Addressing the Ethical, Policy, and Social Challenges of Preclinical Alzheimer Disease
Neurology 2011 Oct 11; 77(15): 1487-93
Research suggests that Alzheimer disease (AD) pathophysiology begins prior to the clinical expression of the disease and that biomarker measures may provide direct evidence of this process. As a result, it may be possible to uncouple the diagnosis of AD from the clinical expression of the disease. The shifting boundaries between normal brain aging and disease present 3 challenges: 1) establishing guidelines for researchers and clinicians to safely and effectively communicate the diagnosis of preclinical AD, 2) setting up a process that effectively translates this diagnosis into practice and policy, and 3) adapting laws, regulations, and professional practices to the diagnosis of preclinical AD. The field of genetic testing for AD suggests how to balance a patient's desire to know his or her risk of developing dementia with a clinician's desire to mitigate the potential harms of that information. The development of diagnostic and treatment guidelines for other diseases of aging, such as cardiovascular disease, suggests the need for a National Alzheimer's Education Program to develop policies and procedures to translate preclinical AD into both clinical practice and policy. Revisions are needed to laws, regulations, and professional practices governing driving, financial management and planning, and privacy and confidentiality.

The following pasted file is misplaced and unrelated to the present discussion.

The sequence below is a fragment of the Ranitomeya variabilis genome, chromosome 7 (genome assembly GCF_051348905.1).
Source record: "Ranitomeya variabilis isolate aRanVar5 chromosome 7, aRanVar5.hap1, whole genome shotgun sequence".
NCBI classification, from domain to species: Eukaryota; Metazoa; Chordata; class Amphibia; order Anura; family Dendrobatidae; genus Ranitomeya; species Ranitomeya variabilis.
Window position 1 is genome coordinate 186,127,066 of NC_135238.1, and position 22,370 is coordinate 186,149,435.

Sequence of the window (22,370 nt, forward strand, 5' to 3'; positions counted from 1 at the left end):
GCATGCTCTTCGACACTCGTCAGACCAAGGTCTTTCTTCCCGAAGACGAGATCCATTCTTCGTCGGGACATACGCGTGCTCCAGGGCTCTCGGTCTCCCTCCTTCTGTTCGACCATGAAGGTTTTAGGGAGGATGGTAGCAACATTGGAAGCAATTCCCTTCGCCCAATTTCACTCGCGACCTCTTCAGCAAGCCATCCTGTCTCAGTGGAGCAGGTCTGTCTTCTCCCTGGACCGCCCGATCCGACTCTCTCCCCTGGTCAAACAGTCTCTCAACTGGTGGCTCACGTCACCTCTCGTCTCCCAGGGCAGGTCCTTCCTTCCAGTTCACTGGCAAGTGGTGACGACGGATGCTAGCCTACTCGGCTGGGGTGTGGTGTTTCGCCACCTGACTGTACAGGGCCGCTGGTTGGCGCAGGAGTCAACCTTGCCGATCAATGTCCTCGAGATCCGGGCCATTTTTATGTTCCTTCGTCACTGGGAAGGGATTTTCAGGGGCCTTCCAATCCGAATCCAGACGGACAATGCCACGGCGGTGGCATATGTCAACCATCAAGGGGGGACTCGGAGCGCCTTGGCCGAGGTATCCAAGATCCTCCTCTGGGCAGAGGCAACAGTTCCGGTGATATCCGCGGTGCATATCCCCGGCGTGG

Aging; Alzheimer Disease; Brain; Confidentiality; Dementia; Diagnosis; Disease; Education; Genetic Testing; Guidelines; Laws; Privacy; Research; Researchers; Risk; Neurosciences and Mental Health Therapies; Human Experimentation Policy Guidelines / Institutional Review Boards; Health Care Programs for the Aged;
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